But, for the most part, IV: Revenge of the Vengeance stands as more of an observational comedy themed effort. “So Heavy” tackles the brutal death metal aspect of the deathcore genre and the low tuning used to make it sound “so heavy”, as outlined in the Dethklock Metalocalypse style introduction of “H-Flat”, as well as the general template many bands in that style seem to follow. “Choking Hazard” basically outlines what to do if someone is choking, but in a bit of an over-exaggerated manner for laughs. And then there’s “AWESONE”, which literally just establishes the difference between things that are or are not “awesome”, all leading to a conclusion that escalates quite quickly, much like the nausea that hits at the end of the aforementioned “So Heavy”, or the last bar of the “Bruce Campbell”, a song that pays homage through worship of a fantastic actor (one of my personal favorites as well). There’s also the alternative rock “Blue Screen”, which is a nice little love letter for computer users who have experienced the blue screen of death and lost everything, throwing Psychostick‘s musical skill into a whole other direction you wouldn’t think existed if this is your first time hearing the band.


Of course, you have some that hold a little more bulk lyrically, and even musically. “Quack Kills” is more of a light hearted performance along the lines of what you might find on the album Fear Will Cast No Shadow by The Autumn Offering. The song outlines a paranoia of ducks and how it has affected the vocalist’s life, all played out as though a memory he were explaining to a psychiatrist. Then there’s “New to the Neighborhood”, which introduces a vulgar man who lashes out at the new residents next door who came over to introduce themselves, leading to “Loathe Thy Neighbor”, a hysterical example of why other people living nearby can literally be hell, such as the elderly woman who calls the cops on everything you do, the scumbag deadbeat hick who is just outright ignorant, as well as the pains that come from having to deal with the home owners association. Every word of the song is spoken with absolute purity and hatred towards these venomous individuals, and, take it from someone who just went through dealing with neighbors from hell, anyone who lived with obnoxious people close to their house or apartment’s vicinity will immediately connect with the troubles, thoughts and actions outlined in this cut.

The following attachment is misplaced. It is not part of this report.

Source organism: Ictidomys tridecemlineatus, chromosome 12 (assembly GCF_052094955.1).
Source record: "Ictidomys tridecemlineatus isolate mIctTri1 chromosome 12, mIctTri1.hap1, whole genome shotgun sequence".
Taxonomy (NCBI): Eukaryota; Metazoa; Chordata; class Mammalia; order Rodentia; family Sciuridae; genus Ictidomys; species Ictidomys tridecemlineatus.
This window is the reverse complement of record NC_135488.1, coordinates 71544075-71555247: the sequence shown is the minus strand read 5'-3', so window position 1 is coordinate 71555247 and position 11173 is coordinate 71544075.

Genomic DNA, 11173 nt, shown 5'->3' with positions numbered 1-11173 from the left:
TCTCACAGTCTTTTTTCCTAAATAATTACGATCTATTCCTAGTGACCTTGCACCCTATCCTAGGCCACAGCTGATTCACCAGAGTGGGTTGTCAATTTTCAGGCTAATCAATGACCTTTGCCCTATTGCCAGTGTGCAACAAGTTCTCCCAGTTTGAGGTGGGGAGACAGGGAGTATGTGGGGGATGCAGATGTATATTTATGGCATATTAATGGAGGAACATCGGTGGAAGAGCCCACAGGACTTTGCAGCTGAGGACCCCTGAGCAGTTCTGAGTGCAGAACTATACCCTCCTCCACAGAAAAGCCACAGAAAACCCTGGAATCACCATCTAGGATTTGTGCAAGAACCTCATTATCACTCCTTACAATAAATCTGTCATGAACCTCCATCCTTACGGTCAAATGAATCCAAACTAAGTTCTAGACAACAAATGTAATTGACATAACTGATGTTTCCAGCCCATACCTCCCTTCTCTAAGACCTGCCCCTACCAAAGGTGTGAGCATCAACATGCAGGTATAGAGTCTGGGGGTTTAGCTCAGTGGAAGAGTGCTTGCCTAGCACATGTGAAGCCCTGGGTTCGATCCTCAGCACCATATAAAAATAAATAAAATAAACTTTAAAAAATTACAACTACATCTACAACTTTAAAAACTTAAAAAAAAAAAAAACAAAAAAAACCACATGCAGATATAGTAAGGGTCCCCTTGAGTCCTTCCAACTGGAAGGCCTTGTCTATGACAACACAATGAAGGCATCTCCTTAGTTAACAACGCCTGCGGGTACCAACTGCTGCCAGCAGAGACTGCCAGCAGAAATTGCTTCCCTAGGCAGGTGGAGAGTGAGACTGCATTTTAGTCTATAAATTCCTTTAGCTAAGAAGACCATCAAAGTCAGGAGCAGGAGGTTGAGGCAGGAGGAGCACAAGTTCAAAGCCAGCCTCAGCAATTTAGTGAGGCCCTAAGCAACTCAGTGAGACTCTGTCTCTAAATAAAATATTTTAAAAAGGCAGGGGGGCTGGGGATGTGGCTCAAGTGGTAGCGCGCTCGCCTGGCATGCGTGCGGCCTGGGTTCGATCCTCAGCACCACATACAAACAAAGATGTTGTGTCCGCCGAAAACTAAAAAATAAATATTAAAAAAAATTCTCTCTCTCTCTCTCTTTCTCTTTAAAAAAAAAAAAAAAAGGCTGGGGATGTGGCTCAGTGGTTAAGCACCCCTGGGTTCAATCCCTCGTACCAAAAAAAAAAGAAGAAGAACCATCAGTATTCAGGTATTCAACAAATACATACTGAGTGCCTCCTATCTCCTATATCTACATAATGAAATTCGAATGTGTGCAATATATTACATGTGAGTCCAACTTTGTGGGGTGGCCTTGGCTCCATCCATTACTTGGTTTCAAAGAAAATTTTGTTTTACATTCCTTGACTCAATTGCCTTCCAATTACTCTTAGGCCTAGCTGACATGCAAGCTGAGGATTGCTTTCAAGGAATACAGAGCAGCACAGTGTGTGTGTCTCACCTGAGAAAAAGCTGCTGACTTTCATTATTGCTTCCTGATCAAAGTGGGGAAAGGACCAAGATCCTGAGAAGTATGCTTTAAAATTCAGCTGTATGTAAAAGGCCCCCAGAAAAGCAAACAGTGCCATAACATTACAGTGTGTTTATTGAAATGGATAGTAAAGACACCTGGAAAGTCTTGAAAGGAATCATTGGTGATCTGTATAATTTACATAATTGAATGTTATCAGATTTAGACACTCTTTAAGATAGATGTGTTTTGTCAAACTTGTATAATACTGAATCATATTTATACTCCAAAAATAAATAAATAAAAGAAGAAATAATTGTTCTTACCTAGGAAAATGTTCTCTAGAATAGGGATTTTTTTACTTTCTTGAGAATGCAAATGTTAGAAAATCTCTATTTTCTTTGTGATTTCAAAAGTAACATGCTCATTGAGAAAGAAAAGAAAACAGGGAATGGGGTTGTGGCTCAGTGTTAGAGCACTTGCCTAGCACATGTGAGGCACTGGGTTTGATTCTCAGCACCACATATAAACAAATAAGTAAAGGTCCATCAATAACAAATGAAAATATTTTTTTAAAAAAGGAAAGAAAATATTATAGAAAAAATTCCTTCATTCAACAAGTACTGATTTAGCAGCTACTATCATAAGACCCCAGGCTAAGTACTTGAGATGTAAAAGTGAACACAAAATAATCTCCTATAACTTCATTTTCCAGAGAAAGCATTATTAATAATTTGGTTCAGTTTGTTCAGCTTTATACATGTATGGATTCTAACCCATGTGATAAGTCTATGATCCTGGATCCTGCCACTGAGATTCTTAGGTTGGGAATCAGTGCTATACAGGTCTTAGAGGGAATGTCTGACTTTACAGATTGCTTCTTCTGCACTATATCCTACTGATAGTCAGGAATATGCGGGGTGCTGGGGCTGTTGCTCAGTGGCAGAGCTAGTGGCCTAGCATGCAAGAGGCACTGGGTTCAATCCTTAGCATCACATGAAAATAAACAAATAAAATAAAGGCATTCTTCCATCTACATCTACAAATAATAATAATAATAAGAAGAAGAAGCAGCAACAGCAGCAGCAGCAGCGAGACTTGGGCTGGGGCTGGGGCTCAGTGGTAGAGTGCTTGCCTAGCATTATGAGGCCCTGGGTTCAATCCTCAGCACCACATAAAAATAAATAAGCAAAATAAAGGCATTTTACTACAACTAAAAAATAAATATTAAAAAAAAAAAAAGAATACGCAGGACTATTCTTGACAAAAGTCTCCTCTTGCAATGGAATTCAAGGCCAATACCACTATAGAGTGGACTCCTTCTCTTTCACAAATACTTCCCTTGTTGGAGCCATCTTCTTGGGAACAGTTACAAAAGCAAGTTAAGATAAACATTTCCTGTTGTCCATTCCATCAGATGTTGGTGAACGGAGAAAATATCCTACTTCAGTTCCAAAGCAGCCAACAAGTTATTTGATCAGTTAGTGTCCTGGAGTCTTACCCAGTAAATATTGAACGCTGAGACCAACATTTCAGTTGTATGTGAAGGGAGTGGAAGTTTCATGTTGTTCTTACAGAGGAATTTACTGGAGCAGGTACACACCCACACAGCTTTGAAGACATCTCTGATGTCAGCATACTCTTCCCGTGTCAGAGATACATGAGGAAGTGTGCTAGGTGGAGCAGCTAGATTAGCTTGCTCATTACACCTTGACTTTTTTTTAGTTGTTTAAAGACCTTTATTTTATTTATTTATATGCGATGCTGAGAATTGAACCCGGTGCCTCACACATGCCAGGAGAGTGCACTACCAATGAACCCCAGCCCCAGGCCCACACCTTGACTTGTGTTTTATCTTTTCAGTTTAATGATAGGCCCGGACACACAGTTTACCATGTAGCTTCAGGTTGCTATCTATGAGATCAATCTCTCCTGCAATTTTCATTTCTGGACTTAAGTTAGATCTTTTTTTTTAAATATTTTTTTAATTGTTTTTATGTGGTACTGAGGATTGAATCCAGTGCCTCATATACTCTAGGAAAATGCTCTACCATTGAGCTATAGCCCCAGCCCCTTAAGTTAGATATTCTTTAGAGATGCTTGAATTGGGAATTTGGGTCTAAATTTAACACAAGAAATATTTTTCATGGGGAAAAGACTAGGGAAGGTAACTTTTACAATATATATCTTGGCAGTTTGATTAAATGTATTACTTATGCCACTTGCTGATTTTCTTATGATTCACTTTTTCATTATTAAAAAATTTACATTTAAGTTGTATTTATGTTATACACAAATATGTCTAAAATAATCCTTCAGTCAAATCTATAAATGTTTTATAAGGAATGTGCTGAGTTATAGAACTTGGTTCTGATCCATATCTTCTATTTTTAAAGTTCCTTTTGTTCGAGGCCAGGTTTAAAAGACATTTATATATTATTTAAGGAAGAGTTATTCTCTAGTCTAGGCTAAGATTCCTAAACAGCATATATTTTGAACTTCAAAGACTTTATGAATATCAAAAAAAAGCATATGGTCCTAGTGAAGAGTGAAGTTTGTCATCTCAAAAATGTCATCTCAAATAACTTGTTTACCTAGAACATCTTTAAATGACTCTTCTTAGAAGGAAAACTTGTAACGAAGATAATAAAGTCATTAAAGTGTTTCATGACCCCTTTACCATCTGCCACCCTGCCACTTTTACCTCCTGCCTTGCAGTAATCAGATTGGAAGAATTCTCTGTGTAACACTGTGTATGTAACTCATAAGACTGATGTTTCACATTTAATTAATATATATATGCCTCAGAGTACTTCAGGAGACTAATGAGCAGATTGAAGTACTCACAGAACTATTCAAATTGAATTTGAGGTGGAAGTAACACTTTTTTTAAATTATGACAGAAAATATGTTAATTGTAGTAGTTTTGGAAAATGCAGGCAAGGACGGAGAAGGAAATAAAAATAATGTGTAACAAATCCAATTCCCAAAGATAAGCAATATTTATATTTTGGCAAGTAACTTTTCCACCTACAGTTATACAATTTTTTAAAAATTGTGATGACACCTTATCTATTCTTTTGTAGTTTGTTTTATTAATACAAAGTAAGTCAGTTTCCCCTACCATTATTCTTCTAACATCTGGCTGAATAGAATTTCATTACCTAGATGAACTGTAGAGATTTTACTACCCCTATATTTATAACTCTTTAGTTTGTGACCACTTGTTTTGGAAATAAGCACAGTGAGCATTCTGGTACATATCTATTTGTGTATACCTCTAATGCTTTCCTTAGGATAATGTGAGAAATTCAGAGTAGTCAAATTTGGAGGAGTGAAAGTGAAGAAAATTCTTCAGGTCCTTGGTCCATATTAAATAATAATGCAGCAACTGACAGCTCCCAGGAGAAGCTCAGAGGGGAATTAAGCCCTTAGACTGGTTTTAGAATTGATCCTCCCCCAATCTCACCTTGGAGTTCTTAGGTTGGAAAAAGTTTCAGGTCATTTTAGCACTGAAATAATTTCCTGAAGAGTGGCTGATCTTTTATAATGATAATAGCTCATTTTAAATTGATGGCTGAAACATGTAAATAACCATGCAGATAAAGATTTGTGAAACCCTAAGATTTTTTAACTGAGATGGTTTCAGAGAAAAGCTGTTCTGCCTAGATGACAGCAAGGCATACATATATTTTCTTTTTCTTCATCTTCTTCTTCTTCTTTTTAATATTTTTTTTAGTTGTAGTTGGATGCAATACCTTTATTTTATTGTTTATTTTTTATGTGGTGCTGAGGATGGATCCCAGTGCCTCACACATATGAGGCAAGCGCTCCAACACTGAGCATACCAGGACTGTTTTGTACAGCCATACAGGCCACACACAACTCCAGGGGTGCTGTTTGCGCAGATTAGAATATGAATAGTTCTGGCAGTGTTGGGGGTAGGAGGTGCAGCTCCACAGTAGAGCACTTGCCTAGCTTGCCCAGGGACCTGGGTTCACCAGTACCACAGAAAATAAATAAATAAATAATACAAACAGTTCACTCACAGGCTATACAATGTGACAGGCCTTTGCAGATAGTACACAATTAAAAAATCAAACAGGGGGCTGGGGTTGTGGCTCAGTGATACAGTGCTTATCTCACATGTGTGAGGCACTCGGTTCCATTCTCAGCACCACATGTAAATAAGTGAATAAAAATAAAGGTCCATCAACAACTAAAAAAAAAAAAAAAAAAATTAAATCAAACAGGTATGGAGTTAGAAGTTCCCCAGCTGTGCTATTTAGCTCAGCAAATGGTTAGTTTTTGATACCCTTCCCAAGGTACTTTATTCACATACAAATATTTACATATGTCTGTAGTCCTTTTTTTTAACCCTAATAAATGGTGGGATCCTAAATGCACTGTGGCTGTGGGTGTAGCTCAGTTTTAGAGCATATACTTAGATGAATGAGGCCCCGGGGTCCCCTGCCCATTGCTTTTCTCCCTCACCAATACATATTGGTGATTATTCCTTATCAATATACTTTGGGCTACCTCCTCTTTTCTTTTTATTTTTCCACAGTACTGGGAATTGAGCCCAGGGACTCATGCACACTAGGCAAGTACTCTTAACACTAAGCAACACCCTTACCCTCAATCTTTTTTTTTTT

But what Psychostick album would be complete without some absolutely random songs that serve no real point to the release, but are just fun to have? Well fear not, for there are a few to be found. “Dogs Like Socks” is literally what the song title says it is, especially in the lyrics. Other than a few random words and a self-aware proclamation of not having an idea why these dogs the first-person lyrics refer to are even interested in them. There’s a cover of “Danger Zone”, which is very well done and keeps true to the original for the most part, ending with a comedic rehash of “Take My Breath Away” and how it leads to asphyxiation. The most deranged, however, is “NSFW”, which is literally just the word “fuck” shouted or sung in varying degrees of metalcore aggression, neo-classical guitar work, and short bouts of progressive rock and jazz. It sounds juvenile, but the sudden changes and how fantastic the music is make that childish element all the more hysterical to listen to, keeping the joke from wearing out beyond the shock of that first listen.

Psychostick continue to prove they are the metalcore equivalent of Gwar‘s Oderus Urungus using the cuddlefish of Cthulhu on Weird Al Yankovich to spawn some kind of rebellious party oriented metal and hardcore halfbreed, all the while continuing to mature and hone their humorous intents in all the right ways. They have even earned a certain degree of respect that, if the joke doesn’t quite work, much like the practices of the comedy troop Monty Python, they’ll still go for it, which is a commendable approach given the vast variety on display in their latest album. Yes, as time goes on, some of the novelty behind these tracks can wear off. Much like watching a stand-up comic’s live performance on DVD or whatever format you happen to have it on, you know the punchline, you know when it’s coming, and you expect it. Fortunately, many of these tracks have more going for them than just that one gag, thus making IV: Revenge of the Vengeance a suitable grab for long car trips, or just something to brighten your mood next to your favorite Korpiklaani or upbeat mid-career Finntroll albums.


Digital review copy of this release provided by Rock Ridge Music via Asher Media Relations.